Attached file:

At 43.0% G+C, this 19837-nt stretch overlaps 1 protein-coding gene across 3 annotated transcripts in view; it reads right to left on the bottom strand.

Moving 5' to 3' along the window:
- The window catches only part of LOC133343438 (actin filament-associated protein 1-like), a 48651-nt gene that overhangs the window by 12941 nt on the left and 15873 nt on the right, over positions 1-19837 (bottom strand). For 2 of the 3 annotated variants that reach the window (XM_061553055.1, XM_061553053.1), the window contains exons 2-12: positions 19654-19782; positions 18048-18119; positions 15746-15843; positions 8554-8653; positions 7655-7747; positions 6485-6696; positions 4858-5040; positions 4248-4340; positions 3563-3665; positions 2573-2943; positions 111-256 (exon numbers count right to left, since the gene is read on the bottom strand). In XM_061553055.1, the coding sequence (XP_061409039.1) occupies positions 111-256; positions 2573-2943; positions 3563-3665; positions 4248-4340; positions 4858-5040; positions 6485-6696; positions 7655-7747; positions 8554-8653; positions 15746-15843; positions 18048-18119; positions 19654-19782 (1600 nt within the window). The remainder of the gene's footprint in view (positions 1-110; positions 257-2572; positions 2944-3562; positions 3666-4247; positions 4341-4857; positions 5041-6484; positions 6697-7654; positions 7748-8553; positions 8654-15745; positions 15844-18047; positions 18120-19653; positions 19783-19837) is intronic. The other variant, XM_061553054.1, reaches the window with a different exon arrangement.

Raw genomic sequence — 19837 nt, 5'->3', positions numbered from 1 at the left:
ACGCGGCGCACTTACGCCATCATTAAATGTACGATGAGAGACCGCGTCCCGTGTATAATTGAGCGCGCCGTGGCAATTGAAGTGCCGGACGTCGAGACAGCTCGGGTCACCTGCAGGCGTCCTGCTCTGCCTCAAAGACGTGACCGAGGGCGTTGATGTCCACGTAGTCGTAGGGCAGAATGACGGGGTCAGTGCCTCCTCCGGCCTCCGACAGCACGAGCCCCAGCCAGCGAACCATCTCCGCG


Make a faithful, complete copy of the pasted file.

At 43.0% G+C, this 19837-nt stretch overlaps 1 protein-coding gene across 3 annotated transcripts in view; it reads right to left on the bottom strand.

Moving 5' to 3' along the window:
- The window catches only part of LOC133343438 (actin filament-associated protein 1-like), a 48651-nt gene that overhangs the window by 12941 nt on the left and 15873 nt on the right, over positions 1-19837 (bottom strand). For 2 of the 3 annotated variants that reach the window (XM_061553055.1, XM_061553053.1), the window contains exons 2-12: positions 19654-19782; positions 18048-18119; positions 15746-15843; positions 8554-8653; positions 7655-7747; positions 6485-6696; positions 4858-5040; positions 4248-4340; positions 3563-3665; positions 2573-2943; positions 111-256 (exon numbers count right to left, since the gene is read on the bottom strand). In XM_061553055.1, the coding sequence (XP_061409039.1) occupies positions 111-256; positions 2573-2943; positions 3563-3665; positions 4248-4340; positions 4858-5040; positions 6485-6696; positions 7655-7747; positions 8554-8653; positions 15746-15843; positions 18048-18119; positions 19654-19782 (1600 nt within the window). The remainder of the gene's footprint in view (positions 1-110; positions 257-2572; positions 2944-3562; positions 3666-4247; positions 4341-4857; positions 5041-6484; positions 6697-7654; positions 7748-8553; positions 8654-15745; positions 15844-18047; positions 18120-19653; positions 19783-19837) is intronic. The other variant, XM_061553054.1, reaches the window with a different exon arrangement.

Raw genomic sequence — 19837 nt, 5'->3', positions numbered from 1 at the left:
ACGCGGCGCACTTACGCCATCATTAAATGTACGATGAGAGACCGCGTCCCGTGTATAATTGAGCGCGCCGTGGCAATTGAAGTGCCGGACGTCGAGACAGCTCGGGTCACCTGCAGGCGTCCTGCTCTGCCTCAAAGACGTGACCGAGGGCGTTGATGTCCACGTAGTCGTAGGGCAGAATGACGGGGTCAGTGCCTCCTCCGGCCTCCGACAGCACGAGCCCCAGCCAGCGAACCATCTCCGCG